LL.M. In Taxation - University of Missouri-Kansas City School of Law
| Accreditation |
Disabled Student Services |
Law Building | Law Library |
| Nondiscrimination Policy |
Resource Center |
In 1895, three young lawyers with energy and vision, William P. Borland, Edward D. Ellison and Elmer N. Powell, founded the Kansas City School of Law with the active assistance of leading members of the bench and bar. Borland, the first dean of the school, was elected to Congress in 1910 and was succeeded by Ellison, who served as dean until the School of Law merged with the University of Kansas City in 1938. After affiliation with the University of Missouri System in 1963, the school assumed its present name as the University of Missouri-Kansas City School of Law.
The school is accredited by the American Bar Association and is a member of the Association of American Law Schools.
Nestled among giant oak trees on the corner of 52nd and Oak Streets, at the center of Kansas City and at the center of the nation, is the UMKC School of Law. Among the unique features of this building are "virtual office" suites shared by faculty and students. The School of Law continues to take great pride in its efforts to foster faculty-student interaction. Many LL.M. students are assigned to student offices or carrels located within suites that also house their professors' offices.
This "intellectual migration" was designed to foster the exchange of ideas and more generally to promote collegiality between faculty and staff. As a further step, the tax, business, and estate planning suite houses a virtual office featuring state-of-the-art computers linked to primary servers in the Law Library's Virtual Classroom, in a conference-style setting.
The Leon E. Bloch Law Library is a comfortable, efficient and user-friendly facility. The library contains holdings in all major areas of legal scholarship and practice. It is especially strong in the materials needed by students for law study. Most of the collection is on open shelves, with ample research and study space provided by tables and study carrels.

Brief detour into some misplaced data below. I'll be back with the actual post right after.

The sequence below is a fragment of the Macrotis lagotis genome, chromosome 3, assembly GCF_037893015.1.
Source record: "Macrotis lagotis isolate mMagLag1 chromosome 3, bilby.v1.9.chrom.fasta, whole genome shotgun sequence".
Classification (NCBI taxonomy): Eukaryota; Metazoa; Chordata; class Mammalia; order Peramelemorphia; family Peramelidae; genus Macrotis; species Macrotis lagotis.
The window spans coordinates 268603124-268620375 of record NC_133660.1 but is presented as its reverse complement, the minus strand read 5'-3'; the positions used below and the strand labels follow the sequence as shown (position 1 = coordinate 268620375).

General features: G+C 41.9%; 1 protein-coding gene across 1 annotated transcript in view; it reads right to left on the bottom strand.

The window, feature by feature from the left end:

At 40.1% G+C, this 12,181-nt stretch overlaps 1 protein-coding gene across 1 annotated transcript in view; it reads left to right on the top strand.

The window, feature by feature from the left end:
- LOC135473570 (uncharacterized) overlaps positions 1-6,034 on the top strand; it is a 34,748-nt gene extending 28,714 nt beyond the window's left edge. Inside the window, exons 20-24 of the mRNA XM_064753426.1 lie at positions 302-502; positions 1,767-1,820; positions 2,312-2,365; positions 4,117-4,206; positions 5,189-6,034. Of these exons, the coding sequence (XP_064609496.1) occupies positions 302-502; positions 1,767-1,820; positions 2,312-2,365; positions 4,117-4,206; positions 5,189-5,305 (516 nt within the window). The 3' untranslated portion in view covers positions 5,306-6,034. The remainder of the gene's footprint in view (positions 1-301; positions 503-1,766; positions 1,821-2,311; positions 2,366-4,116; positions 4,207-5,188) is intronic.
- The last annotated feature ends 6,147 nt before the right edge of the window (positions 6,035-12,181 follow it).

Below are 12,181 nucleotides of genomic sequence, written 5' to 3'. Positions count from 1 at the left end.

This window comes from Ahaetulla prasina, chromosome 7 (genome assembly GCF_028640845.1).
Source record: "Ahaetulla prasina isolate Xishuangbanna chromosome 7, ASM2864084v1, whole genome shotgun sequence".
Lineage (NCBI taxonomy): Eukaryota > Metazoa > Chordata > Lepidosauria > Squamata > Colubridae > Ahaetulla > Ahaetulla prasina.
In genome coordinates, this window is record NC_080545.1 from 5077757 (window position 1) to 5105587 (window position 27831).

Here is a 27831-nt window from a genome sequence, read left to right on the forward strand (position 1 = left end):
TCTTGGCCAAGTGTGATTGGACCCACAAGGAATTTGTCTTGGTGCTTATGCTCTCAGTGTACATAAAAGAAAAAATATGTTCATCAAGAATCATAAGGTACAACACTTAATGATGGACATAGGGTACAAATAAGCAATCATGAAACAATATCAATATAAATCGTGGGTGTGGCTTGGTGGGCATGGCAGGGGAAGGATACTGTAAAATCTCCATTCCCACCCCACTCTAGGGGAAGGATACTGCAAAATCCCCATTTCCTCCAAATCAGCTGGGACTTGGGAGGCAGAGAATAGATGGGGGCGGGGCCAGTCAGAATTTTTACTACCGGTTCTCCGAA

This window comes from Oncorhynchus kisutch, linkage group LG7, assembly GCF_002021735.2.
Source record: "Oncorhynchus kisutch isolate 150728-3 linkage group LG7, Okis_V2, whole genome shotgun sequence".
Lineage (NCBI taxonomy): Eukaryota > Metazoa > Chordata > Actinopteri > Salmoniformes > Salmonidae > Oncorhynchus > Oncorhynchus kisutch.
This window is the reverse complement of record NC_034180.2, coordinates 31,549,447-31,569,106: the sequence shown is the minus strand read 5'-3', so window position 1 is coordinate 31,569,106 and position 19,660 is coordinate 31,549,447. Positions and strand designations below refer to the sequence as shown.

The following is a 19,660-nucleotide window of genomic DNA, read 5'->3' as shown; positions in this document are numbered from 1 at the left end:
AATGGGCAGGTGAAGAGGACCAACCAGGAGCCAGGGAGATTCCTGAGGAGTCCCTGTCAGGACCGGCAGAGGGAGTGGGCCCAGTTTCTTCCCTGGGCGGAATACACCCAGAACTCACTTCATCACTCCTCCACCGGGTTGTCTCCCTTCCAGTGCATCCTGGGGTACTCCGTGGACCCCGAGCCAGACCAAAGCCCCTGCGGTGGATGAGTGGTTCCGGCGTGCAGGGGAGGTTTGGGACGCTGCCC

Technology has reshaped legal publishing in ways that will forever alter how attorneys and judges approach their work. The information professionals of the Leon E. Bloch Law Library have embraced this transformation in creating a state-of-the art Electronic Resource Center. The center has four major components: The Virtual Law Classroom, comprised of 20 Pentium-processor equipped computers, provides a teaching resource for instruction in the use of digital/optical databases; the Internet and World Wide Web; and multiple software applications of use to law students and lawyers. When not used as a classroom, these machines are available for library patrons. The Law Student Computing Center provides 15 Pentium-processor equipped computers exclusively reserved for use by law students. All of the resources available in the Virtual Law Classroom, plus additional law student-related software and CD-ROMs are also available on this equipment. In addition, software necessary for accessing multiple database services from home is available.
The University of Missouri-Kansas City endeavors to make all activities, programs and services accessible to students with disabilities. A campus coordinator for disabled student services is available to advise students and arrange for reasonable accommodations concerning all aspects of campus life. It is important that students contact the coordinator at least six weeks prior to the beginning of classes to arrange for providing appropriate documentation and the prescribing of reasonable accommodations in the classroom. For information call (816) 235-5696. Speech and hearing impaired use Relay Missouri, 1-800-735-2966 (TT) or 1-800-735-2466 (Voice).
The Board of Curators of the University of Missouri and the University of Missouri-Kansas City are committed to the policy that there shall be no discrimination on the basis of race, color, creed, sex, age, national origin, disability, or Vietnam era veteran status. This policy pertains to educational programs, admissions, activities and employment practices. Pursuant to and in addition to this policy, the University abides by the requirements of the Americans with Disabilities Act, Titles VI and VII of the Civil Rights Act of 1964, Revised Order No. 4, Executive Orders 11246 and 11375, Sections 799A and 845 of the Public Health Service Act, Title IX of the Education Amendments of 1972, Sections 503 and 504 of the Rehabilitation Act of 1973, Section 402 of the Vietnam Era Veterans' Readjustment Act of 1974, and other federal regulations and pertinent acts of Congress. The vice provost for affirmative action, located in room 354 Administrative Center (5115 Oak), is responsible for all relevant programs and may be contacted at (816) 235-1323 or 235-2721. Speech and hearing impaired use Relay Missouri: 1-800-735-2966 (TT) or 1-800-735-2466 (Voice).
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2009 University of Missouri School of Law
Legal Services Clinic
UMKC School of Law